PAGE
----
“Really? That’s what you were thinking?”

    Of course not Dave, I just can’t say on T.V. what I was actually thinking. Long story short I reached up pulled the cord, the chute deployed and we landed quite hard. I sustained several gashes, bruises and three broken toes. Well I guess I don’t have to tell you how it ended for Leroy.”

    “Amazing story Harbor! We have to take a break. When we come back maybe we could get Harb to show us his toes.”

  23. sparmentier says:

    I close my eyes. I feel your weight. I feel the rush of air on my face, my exposed skin. I love it. I am aware it will end soon, but I don’t want it to. My neck begins to hurt because you are so heavy, heavier than I am by far; some point of pressure there is distracting me. Is this real? Is this real anyway? Where am I – really? I breathe deeply and cough, a little too much and then jolt, followed by ease, by joyful floating. I love this, pain in my neck and all. What will I do with him? This baggage? How do I collapse and roll, with what? A 170 or 180 pound backpack? Are you dead? I don’t think so. Will you wake up? Will I hurt you? Not much, I hope. Oh no, oh collapse, I can’t roll, you’re on top of me. My arm – you smashed my arm. Oh my God, you’ve hurt me. You’re awake and disoriented, but otherwise fine. My arm is bent in the wrong place.
    You ask me, “What happened? We aren’t in the right place.”
    I tell you, “You passed out or something. My arm hurts and looks funny. You were no help. I did my best.”
    You get up and walk away. Then I pass out.

  24. starwatcher says:

    As I fell, I first calculated how long it would take to fall to my death. 27.3 seconds. Great. I twisted my body so I could vaguely see my instructor, Garth, yes the Viking from the Capital One commercials. He was out cold. OK I have about 18 more seconds.

    I went through the various designs of parachutes that I had seen. I quickly reached behind me and felt around. Nothing. About 10 more seconds. I checked other areas around my instructor and myself and each time I felt nothing. Nothing. Absolutely nothing.

    “Is that what I am, nothing?” I asked the wind, the only one who caught my words.

    The wind’s answer,”Wwhhooo,” as the wind flew past me as if to say, “Who are you?”

    “Nothing,” as I went limp and gave up. But wait! I felt something! It was right there by my leg! I quickly pulled the handle. I kind of landed on the ground, and by landed I mean fell on my face. I got up and fiercely cried out to the wind, “I am not nothing! I am alive!”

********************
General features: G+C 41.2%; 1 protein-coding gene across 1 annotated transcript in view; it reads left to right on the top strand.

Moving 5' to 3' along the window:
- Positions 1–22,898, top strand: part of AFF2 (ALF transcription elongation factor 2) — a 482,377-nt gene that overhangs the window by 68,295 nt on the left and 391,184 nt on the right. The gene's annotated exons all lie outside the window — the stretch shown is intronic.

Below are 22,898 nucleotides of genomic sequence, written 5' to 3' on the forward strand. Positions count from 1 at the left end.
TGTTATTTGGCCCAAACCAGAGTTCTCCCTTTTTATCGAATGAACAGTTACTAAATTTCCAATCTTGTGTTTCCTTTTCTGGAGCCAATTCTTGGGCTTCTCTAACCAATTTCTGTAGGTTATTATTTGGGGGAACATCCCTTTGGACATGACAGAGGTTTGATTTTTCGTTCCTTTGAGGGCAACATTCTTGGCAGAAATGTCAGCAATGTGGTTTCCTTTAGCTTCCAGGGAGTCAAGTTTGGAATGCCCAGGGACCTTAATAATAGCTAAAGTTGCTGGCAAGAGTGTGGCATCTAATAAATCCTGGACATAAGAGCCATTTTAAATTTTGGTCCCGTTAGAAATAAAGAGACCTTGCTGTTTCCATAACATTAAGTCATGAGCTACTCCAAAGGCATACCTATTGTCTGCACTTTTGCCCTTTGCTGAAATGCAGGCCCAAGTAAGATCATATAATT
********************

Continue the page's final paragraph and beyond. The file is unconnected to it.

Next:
25. thebaseballman2003 says:

    This is great. This is just great. The first time I ever try skydiving and this asshole passes out. At first, I thought he was fooling around but no. He is really out cold. If he was feeling sick, he should’ve kept his ass in the plane and we would have to reschedule this jump for another day. Better point, I should’ve kept my ass in the damn plane if he was not feeling so well. Now, I’m falling from a height of 12,000 feet and I have no clue as to when I’m supposed to pull this thing they call a “Rip Cord.” My glasses have fallen off my face and my nuts feel like there in my neck. I guess this would be a new take on the phrase “choke on these nuts.” I can’t even begin to imagine how my ass is going to look when they have to peel me off the ground, if there is any of me left to peel off the ground. The day started off so well. I had just woken up in my girlfriend’s apartment with her right next to me. We had some good old-fashioned morning sex and had breakfast in bed. I put my clothes on and gave her a kiss good-bye and told her I would see her tomorrow. I went to the local convenience store to turn in a lottery ticket that won me $450. I took a drive on the highway to get to the airport for today’s skydiving. The instructor was a nice guy and really seemed to know what he was doing. Then we got in the plane and came up here for a nice dive. Of course, I was nervous but this was my first time doing time be he reassured me that everything was fine. That’s when he said that he was starting to feel sick. I should’ve realized that from that moment things were going to get a hell of a lot worse if I did jump out of the plane with him. He told me that he would be fine and like an idiot, I believed him. Then we jumped out of the plane and the next thing I know, he passes out. I’ve had so many things I wanted to do and places I’ve wanted to go. Unfortunately, none of those things will come to pass. All I have left at this moment is a question. What happens when it all turns black? Will there be that light at the end of tunnel or will I just faded into oblivion? I just…